Sentis et al. have examined the interactive effect of temperature and nutrient stoichiometry on stability in the Rosenzweig-MacArthur Model. I enjoyed the manuscript, but was left with 9 concerns outlined below. I hope that these comments will help the authors as they revise their manuscript.
1) Most importantly, the authors need to clearly explain how their work differs from the work on Uszko et al. 2017. Uszko et al. also analyze the impact of stoichiometry (they account for both C and P) and temperature on a similar Rosenzweig-MacArthur model. They make many of the same assumptions (functional responses, temperature responses) or even consider multiple cases. The also assess questions of stability, limit cycles, and variation across the two constraints. Since the authors use many of the same parameters and as Uszko et al., it is especially important that they indicate how their work is different. I envision a few sentences telling the reader how this work builds upon this and other earlier work.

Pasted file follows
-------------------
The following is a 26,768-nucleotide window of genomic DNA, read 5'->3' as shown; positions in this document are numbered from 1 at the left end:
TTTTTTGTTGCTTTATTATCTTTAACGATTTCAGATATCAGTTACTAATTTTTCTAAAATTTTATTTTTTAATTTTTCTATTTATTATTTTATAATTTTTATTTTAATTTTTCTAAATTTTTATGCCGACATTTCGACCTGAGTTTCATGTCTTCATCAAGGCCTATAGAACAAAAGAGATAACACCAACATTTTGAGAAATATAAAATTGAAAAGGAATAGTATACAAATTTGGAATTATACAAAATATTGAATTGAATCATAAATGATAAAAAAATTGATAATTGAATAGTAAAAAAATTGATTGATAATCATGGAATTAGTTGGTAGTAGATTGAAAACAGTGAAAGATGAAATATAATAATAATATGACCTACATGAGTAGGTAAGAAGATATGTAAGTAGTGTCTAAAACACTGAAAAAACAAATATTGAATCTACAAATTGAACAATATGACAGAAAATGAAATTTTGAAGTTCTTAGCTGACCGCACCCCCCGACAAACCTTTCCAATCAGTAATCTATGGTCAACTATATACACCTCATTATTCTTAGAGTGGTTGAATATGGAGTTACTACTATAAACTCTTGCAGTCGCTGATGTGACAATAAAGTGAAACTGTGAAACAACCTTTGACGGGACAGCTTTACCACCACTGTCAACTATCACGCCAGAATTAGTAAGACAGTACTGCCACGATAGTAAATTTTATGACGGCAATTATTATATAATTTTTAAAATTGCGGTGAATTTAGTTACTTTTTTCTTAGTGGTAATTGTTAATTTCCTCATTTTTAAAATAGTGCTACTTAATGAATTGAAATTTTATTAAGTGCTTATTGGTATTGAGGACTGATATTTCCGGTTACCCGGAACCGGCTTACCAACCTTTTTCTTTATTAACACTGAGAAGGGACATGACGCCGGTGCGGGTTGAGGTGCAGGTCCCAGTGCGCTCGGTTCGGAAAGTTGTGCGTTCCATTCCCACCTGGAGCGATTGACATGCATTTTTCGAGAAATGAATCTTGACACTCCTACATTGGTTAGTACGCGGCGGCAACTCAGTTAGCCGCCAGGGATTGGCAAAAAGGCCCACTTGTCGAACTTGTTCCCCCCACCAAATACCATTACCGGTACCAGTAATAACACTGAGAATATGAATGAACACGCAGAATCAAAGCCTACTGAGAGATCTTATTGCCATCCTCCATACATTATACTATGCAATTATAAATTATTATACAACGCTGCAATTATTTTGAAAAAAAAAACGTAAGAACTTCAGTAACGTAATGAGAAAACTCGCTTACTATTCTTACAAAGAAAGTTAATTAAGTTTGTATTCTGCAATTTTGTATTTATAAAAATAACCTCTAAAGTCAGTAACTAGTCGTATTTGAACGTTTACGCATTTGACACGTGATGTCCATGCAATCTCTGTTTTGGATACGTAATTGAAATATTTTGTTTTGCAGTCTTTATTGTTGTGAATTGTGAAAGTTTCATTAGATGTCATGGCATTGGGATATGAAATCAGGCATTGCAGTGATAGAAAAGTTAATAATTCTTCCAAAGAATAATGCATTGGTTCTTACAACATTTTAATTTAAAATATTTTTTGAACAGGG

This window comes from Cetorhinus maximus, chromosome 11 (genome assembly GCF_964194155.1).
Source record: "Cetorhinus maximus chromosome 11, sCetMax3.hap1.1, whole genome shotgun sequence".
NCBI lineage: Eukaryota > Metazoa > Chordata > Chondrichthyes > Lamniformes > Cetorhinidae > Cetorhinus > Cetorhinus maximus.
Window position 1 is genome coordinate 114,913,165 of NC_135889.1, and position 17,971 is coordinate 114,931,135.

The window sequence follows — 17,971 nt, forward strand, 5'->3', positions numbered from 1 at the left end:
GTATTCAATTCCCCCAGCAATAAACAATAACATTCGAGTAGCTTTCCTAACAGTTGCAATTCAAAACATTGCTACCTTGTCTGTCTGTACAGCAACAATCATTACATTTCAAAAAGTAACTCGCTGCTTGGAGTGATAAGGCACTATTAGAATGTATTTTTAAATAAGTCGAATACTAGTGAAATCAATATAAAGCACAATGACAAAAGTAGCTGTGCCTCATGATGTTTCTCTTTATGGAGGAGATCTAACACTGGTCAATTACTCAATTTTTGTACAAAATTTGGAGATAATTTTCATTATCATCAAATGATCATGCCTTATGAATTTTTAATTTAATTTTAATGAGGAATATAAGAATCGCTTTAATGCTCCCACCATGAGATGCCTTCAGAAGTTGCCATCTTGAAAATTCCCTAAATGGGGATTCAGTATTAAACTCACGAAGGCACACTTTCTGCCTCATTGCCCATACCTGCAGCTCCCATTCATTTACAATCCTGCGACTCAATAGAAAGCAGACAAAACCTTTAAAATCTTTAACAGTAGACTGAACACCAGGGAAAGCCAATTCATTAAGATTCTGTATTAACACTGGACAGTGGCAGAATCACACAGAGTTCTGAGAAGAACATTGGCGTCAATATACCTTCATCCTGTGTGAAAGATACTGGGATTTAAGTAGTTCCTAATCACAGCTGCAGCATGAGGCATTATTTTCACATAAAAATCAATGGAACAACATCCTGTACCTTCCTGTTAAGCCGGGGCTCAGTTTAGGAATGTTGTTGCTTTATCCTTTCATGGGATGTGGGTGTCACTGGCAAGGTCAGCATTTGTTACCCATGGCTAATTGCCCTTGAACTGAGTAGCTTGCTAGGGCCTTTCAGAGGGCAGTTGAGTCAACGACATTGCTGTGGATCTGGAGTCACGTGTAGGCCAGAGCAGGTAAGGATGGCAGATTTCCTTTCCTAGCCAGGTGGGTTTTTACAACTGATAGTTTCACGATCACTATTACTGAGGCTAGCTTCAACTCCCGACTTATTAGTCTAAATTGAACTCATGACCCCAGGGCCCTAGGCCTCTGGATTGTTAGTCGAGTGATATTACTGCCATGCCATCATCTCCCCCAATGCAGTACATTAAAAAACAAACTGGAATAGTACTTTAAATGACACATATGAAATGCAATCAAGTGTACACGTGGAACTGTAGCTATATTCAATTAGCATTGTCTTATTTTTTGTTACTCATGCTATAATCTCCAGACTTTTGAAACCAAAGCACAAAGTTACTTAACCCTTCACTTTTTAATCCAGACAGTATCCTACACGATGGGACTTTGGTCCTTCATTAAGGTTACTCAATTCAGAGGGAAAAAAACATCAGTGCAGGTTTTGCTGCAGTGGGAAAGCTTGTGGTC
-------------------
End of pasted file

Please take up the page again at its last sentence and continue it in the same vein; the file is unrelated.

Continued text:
2) I found the introduction to be repetitive. The authors have excellent content, but have at least 3 paragraphs making the point about the lack of studies with temperature x stoichiometry--this need only be said once. It could be collapsed into ~4 paragraphs instead of the current 7.
3) In most systems, the majority of nutrients are held in abiotic pools and biotic pools that have long turnover times (e.g. wood). Since you assume that there is a fixed amount of nutrients (Ntot) that is shared between the resource and consumer, the only source of new nutrients for the resource (i.e. plants) is from dead consumers. I think this is a questionable assumption for most ecosystems, wherein consumer mediated recycling might be important but is certainty not the dominant source of nutrients accessed by autotrophs. In an aquatic system, the other nutrient pool would be dissolved organic (i.e. detritus) and inorganic nutrients. For example, Uszko et al.(2017) consider dissolved nutrients.
4) I do not understand the extinction threshold. The authors set an extinction threshold in the methods section. They say that considering data below this threshold lead to unrealistic results (Line 280). However, in the results section they use that threshold to contrast the SRM versus RM. I think these two approaches are in conflict. Can the authors resolve this?